The Washington Post

On thin ice — the politics of snow removal

There are some traffic problems in Atlanta: Mayor Kasim Reed (D) and Gov. Nathan Deal (R) are under fire for an epic spate of pile-up accidents and days-long jams around the city.

(AP Photo/David Tulis)

Reed is pushing back on the criticism, calling the storm "unexpected" -- a comment that TV weather forecaster Al Roker did not appreciate.

But Reed and Deal may find their response to the storm lingering long past the thaw, as snowstorm preparedness -- or the lack of it -- can help make or break political careers.

Seattle (2008)

Seattle had a decade-old policy of using environmentally friendly sand instead of salt during major winter storms. But after two unusually strong West Coast snowstorms, Seattle Mayor Greg Nickels had to roll back the anti-salt policy – after the snow was gone.

Nickels lost reelection the next year.

Pittsburgh (2010)

For some politicians, half the battle is just showing up.

After a major snowstorm dumped 22 inches of the white stuff in Pittsburgh, Mayor Luke Ravenstahl was nowhere to be found to sign papers to extend an emergency declaration. When reporters started asking about his whereabouts, his press secretary declined to answer.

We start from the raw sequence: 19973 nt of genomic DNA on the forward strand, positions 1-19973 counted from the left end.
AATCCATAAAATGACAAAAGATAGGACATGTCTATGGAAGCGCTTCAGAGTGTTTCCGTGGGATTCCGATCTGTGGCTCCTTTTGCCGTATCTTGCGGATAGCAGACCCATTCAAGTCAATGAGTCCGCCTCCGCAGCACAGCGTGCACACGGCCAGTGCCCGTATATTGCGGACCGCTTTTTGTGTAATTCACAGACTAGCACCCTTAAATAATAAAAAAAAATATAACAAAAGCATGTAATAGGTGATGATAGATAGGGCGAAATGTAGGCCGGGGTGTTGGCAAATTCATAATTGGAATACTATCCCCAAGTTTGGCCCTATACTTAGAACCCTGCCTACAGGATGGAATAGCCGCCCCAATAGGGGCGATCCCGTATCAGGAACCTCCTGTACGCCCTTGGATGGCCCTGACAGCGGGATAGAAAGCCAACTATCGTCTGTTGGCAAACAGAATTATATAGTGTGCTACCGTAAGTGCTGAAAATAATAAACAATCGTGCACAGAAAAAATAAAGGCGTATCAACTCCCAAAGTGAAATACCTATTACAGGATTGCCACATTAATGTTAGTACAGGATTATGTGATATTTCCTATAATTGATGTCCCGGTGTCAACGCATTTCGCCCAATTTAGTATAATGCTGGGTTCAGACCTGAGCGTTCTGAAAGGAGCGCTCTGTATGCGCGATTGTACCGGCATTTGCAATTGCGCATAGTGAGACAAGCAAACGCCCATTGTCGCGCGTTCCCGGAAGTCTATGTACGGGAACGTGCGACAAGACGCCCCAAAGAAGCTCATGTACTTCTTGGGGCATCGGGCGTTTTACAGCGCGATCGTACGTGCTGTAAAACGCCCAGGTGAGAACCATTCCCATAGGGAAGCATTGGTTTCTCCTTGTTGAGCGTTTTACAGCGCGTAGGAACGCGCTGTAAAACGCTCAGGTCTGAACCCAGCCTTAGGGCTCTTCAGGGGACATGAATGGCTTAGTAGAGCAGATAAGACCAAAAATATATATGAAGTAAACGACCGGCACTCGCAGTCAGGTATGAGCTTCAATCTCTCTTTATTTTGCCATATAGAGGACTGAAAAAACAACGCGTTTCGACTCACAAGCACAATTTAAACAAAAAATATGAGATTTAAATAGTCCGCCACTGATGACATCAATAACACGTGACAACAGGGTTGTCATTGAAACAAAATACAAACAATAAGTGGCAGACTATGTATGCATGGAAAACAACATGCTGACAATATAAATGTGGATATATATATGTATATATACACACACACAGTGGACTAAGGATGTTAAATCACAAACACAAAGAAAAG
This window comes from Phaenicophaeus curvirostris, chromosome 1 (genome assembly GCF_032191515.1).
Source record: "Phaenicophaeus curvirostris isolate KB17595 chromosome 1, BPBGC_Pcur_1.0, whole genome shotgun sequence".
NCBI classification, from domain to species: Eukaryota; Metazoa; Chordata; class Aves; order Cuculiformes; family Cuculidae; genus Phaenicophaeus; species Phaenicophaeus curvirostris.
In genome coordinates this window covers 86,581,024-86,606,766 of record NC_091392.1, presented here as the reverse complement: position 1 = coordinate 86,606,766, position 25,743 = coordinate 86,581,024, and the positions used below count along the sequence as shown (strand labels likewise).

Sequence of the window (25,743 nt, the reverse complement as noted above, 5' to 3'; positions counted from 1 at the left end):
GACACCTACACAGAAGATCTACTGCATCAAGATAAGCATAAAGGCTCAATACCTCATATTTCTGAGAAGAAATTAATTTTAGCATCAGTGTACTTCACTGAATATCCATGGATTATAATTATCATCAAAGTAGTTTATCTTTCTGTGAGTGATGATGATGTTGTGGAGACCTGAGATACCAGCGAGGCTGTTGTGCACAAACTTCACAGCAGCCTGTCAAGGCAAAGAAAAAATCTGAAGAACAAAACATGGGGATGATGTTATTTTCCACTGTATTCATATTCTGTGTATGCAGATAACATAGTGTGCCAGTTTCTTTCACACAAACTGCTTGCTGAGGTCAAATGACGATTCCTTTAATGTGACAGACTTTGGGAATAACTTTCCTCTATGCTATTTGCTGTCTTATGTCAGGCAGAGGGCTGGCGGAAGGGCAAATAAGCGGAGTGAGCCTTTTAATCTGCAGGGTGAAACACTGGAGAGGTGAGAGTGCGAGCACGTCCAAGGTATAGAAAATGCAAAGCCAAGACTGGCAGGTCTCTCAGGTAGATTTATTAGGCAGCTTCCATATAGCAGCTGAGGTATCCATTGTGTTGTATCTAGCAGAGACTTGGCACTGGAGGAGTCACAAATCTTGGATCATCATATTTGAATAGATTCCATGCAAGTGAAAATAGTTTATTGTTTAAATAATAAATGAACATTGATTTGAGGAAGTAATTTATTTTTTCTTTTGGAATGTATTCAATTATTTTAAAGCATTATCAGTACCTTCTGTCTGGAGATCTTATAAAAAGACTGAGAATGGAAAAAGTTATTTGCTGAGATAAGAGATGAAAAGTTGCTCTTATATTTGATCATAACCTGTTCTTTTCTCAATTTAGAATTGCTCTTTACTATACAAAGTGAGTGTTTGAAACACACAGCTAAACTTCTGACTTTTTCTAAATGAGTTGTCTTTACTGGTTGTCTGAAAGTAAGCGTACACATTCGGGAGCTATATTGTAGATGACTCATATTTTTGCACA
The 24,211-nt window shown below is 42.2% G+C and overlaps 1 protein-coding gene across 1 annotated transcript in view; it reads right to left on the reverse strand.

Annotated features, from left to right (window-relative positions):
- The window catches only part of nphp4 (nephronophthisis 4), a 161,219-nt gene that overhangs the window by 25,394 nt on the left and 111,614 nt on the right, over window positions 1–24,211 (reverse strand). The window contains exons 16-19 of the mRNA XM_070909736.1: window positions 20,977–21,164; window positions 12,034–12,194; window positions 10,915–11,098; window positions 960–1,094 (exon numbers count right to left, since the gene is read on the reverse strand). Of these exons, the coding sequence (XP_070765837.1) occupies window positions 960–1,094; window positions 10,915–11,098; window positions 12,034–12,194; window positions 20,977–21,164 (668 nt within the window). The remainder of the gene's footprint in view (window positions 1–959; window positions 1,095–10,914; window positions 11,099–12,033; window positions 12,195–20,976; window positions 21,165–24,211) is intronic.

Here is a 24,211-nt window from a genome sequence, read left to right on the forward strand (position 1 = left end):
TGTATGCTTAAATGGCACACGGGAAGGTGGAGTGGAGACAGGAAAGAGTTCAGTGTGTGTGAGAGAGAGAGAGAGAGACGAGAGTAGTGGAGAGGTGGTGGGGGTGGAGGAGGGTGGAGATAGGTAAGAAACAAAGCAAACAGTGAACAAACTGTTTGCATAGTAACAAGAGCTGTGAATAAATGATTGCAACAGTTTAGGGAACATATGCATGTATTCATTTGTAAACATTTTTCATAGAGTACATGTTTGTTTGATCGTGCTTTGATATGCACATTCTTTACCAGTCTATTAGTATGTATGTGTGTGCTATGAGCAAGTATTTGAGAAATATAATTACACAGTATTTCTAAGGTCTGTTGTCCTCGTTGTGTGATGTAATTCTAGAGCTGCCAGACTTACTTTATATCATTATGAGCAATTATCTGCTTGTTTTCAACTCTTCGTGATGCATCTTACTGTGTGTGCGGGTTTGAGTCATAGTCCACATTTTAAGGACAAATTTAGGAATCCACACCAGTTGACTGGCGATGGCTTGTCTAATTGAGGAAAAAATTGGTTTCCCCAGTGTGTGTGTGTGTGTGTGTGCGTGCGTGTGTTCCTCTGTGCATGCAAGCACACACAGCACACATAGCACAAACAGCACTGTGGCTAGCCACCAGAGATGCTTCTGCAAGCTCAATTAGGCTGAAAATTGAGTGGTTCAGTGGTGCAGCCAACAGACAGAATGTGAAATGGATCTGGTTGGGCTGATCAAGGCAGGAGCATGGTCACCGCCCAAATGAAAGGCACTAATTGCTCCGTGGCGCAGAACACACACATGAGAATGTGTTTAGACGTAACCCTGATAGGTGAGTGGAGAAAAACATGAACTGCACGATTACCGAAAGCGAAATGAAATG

The mayor reportedly had been celebrating his 30th birthday at Seven Springs Mountain resort when the storm started and didn’t return until days after the clean-up began. Rumors circulated that he had later taken a trip to New Orleans for Mardi Gras, an accusation that caused the mayor to lash out at reporters at a press conference.

After his troubled first full term in office, Ravenstahl announced in March 2013 that he would not seek reelection.

New York and New Jersey (2011)

New Jersey Gov. Chris Christie and New York City Mayor Michael Bloomberg were in hot water after a snowstorm slammed the East Coast while both were out of their home states vacationing in warmer climates.

Bloomberg was in Bermuda and Christie was with his family at Disney World.

While Bloomberg said his office should have declared a snow emergency sooner, Christie said his absence didn't affect his ability to respond to the storm.

Washington, D.C. (2010)

The Nation’s Capitol has never been known for handling snow gracefully, but Mayor Adrian Fenty found out that a poor response can mean political purgatory.

Whether it was the initial promise to keep schools open despite a record-setting snowfall (a decision Fenty quickly reversed), the requirement that city employees to come to work in icy conditions or the fact that major roadways were still treacherous for days after the storm – it was clear the city was woefully unprepared for the weather emergency.

Months later, Fenty lost in a landslide to current Mayor Vincent Gray.



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Chris Cillizza · January 30, 2014

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